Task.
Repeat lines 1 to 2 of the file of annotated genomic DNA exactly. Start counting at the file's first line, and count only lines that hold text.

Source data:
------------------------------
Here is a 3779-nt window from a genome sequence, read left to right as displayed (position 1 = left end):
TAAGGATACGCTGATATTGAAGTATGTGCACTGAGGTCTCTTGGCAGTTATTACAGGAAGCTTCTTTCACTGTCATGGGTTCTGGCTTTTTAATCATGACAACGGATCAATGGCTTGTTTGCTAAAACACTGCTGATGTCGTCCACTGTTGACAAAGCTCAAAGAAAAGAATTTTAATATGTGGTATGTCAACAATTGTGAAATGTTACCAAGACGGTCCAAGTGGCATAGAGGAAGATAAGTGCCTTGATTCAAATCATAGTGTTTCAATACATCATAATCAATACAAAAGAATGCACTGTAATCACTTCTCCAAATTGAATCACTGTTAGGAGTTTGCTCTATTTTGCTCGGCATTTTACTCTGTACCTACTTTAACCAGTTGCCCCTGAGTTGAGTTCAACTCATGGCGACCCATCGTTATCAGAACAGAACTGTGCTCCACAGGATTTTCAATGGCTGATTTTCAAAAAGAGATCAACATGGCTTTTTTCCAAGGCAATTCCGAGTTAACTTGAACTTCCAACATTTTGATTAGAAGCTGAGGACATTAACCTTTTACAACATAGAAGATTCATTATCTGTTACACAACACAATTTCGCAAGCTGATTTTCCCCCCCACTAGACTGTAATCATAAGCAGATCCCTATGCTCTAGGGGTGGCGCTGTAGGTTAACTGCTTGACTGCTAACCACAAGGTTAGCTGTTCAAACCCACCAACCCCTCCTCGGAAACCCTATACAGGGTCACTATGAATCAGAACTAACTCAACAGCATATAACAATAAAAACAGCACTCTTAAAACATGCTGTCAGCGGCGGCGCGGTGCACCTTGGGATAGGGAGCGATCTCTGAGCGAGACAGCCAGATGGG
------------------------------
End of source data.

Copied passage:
Here is a 3779-nt window from a genome sequence, read left to right as displayed (position 1 = left end):
TAAGGATACGCTGATATTGAAGTATGTGCACTGAGGTCTCTTGGCAGTTATTACAGGAAGCTTCTTTCACTGTCATGGGTTCTGGCTTTTTAATCATGACAACGGATCAATGGCTTGTTTGCTAAAACACTGCTGATGTCGTCCACTGTTGACAAAGCTCAAAGAAAAGAATTTTAATATGTGGTATGTCAACAATTGTGAAATGTTACCAAGACGGTCCAAGTGGCATAGAGGAAGATAAGTGCCTTGATTCAAATCATAGTGTTTCAATACATCATAATCAATACAAAAGAATGCACTGTAATCACTTCTCCAAATTGAATCACTGTTAGGAGTTTGCTCTATTTTGCTCGGCATTTTACTCTGTACCTACTTTAACCAGTTGCCCCTGAGTTGAGTTCAACTCATGGCGACCCATCGTTATCAGAACAGAACTGTGCTCCACAGGATTTTCAATGGCTGATTTTCAAAAAGAGATCAACATGGCTTTTTTCCAAGGCAATTCCGAGTTAACTTGAACTTCCAACATTTTGATTAGAAGCTGAGGACATTAACCTTTTACAACATAGAAGATTCATTATCTGTTACACAACACAATTTCGCAAGCTGATTTTCCCCCCCACTAGACTGTAATCATAAGCAGATCCCTATGCTCTAGGGGTGGCGCTGTAGGTTAACTGCTTGACTGCTAACCACAAGGTTAGCTGTTCAAACCCACCAACCCCTCCTCGGAAACCCTATACAGGGTCACTATGAATCAGAACTAACTCAACAGCATATAACAATAAAAACAGCACTCTTAAAACATGCTGTCAGCGGCGGCGCGGTGCACCTTGGGATAGGGAGCGATCTCTGAGCGAGACAGCCAGATGGG